BY ROB MCINROY
The only thing that was clear was that Jack O’Brien did not kill Samantha Hedges. On Saturday afternoon he walked unaccompanied into Crieff Police Station and confessed to the murder of the twelve-year-old missing girl whose body had been found the previous afternoon following a six day search. He stood at the counter and quietly explained to Sergeant Kellaway how he had abducted the girl as she walked home from school, taken her to a remote area of the Knock hill and murdered her, then buried her in a grave covered by several inches of soil and topped with rotting beech leaves.
‘I buried her,’ he said. ‘That’s how it should be done.’
Roger Neet and Laura Russell knew something was wrong. Hoax confessions were easy to detect. Because cranks didn’t know how the crime was committed they would invent. Get facts wrong. They would repeat false details planted in news reports. They would miss essentials. Eventually, they would descend into fantasy. Their confessions would be logged and they’d be charged with wasting police time. It was an irritant.
But Jack was different.
His voice was soft, barely modulated. It was difficult to catch his words and the detectives had to ask him several times to speak up for the recording. He continued as though he hadn’t heard them. He related again and again how he took the child, how he led her to a patch of woodland near the Witch’s Crag, how he killed her and buried her. He retained eye contact with the officers at all times, which was unusual. He appeared unflustered, which was common, but to a degree that unnerved them. During the entire interview he rested his hands, palms upward, on the table. He asked for nothing, never spoke to his appointed brief, barely moved.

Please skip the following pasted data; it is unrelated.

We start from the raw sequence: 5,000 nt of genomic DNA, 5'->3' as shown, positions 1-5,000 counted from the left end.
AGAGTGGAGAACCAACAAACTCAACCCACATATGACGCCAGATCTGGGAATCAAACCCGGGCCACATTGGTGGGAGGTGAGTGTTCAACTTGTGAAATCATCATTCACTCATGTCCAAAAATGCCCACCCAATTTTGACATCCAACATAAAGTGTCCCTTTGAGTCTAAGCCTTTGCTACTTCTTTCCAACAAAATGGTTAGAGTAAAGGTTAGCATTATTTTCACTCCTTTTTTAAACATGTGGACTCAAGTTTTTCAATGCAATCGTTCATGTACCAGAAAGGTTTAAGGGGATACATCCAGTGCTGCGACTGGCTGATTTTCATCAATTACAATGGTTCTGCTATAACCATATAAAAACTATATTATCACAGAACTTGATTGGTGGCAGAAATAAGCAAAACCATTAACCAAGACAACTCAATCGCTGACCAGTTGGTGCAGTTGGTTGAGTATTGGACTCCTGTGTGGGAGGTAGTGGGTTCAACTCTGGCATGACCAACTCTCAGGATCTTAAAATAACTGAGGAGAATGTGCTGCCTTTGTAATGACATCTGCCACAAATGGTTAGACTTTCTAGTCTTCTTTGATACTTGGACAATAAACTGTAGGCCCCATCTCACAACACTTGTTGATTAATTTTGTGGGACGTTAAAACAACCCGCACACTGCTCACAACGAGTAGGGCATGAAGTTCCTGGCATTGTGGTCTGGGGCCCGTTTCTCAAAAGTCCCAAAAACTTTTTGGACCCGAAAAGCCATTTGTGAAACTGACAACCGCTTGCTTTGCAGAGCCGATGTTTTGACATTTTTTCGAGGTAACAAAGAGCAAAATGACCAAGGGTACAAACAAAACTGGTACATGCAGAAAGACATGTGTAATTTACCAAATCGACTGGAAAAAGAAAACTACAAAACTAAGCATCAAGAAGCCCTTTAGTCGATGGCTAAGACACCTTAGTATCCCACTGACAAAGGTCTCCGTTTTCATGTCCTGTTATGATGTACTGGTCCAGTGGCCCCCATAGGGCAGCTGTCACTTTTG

‘The way the blood pulsed out of her back, it was like a hose spurting water.’
‘Tell us more about that,’ said Neet.
‘It was red and black and purple. It bubbled. It smelled. I didn’t expect it to smell. It didn’t run away into the ground. You couldn’t stop it. It wasn’t until I buried her that it went away.’
‘You buried her?’ said Laura.
The detectives were left with a dilemma. Their press statement had revealed that the cause of death was a knife wound to the left kidney, so it was unsurprising that Jack described spurting blood. But the statement also suggested, as a trap for hoaxers, that the body had been left beneath a light covering of leaves when it had, in fact, been buried. Nobody knew that.
Except, it seemed, Jack.
There was no DNA match. In any case, experience told them it wasn’t him. But he had confessed, and he appeared to know unknowable detail. They were frustrated by the impasse. Both had family the victim’s age. Each had unsolved cases in their pasts that still haunted them. Shane Groves. Mary Gill. Their names were like a litany of shame and they were damned if they were going to add Samantha Hedges to it.